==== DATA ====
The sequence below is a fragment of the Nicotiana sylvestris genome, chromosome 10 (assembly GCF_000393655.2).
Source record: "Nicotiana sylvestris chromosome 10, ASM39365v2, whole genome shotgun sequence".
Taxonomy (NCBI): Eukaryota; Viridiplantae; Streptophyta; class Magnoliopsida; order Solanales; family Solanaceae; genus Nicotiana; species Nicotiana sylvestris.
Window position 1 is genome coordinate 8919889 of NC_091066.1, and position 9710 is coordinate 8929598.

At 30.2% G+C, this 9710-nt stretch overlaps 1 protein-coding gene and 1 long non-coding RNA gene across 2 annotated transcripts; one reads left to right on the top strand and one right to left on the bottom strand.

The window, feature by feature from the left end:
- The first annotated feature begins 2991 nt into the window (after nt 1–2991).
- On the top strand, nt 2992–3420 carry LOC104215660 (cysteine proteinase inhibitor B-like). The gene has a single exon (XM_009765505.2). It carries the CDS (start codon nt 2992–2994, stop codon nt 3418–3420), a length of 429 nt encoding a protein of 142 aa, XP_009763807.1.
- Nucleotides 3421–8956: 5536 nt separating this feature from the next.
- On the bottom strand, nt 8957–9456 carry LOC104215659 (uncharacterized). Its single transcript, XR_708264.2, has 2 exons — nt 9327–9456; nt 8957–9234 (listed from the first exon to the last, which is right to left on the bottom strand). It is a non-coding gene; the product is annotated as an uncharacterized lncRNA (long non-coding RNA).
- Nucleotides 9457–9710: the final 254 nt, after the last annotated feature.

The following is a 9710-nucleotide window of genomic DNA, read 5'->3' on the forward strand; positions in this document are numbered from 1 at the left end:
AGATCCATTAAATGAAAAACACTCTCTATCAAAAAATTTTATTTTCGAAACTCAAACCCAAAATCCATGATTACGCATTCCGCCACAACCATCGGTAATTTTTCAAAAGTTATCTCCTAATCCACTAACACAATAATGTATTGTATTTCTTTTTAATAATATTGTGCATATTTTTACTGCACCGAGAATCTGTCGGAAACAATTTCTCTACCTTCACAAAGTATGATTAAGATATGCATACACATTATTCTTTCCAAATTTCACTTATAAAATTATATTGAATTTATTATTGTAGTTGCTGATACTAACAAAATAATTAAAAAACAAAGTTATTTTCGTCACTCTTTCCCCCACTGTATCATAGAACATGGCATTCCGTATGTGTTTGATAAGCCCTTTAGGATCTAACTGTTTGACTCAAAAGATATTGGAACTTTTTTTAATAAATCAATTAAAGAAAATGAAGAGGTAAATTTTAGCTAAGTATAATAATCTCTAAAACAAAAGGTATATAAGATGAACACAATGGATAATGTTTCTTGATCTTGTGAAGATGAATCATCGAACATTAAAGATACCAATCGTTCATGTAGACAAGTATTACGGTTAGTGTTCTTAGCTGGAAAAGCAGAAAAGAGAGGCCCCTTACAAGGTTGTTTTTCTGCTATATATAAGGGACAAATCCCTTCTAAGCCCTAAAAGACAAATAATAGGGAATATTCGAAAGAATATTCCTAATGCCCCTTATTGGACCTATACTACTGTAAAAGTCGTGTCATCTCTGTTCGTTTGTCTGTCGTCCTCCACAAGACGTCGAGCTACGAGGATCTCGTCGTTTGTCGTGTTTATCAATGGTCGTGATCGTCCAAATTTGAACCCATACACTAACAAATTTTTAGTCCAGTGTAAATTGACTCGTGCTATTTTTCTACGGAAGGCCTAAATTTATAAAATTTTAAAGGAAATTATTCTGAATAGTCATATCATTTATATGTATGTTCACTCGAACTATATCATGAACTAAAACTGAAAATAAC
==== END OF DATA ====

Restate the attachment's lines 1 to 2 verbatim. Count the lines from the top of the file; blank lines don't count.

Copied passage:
The sequence below is a fragment of the Nicotiana sylvestris genome, chromosome 10 (assembly GCF_000393655.2).
Source record: "Nicotiana sylvestris chromosome 10, ASM39365v2, whole genome shotgun sequence".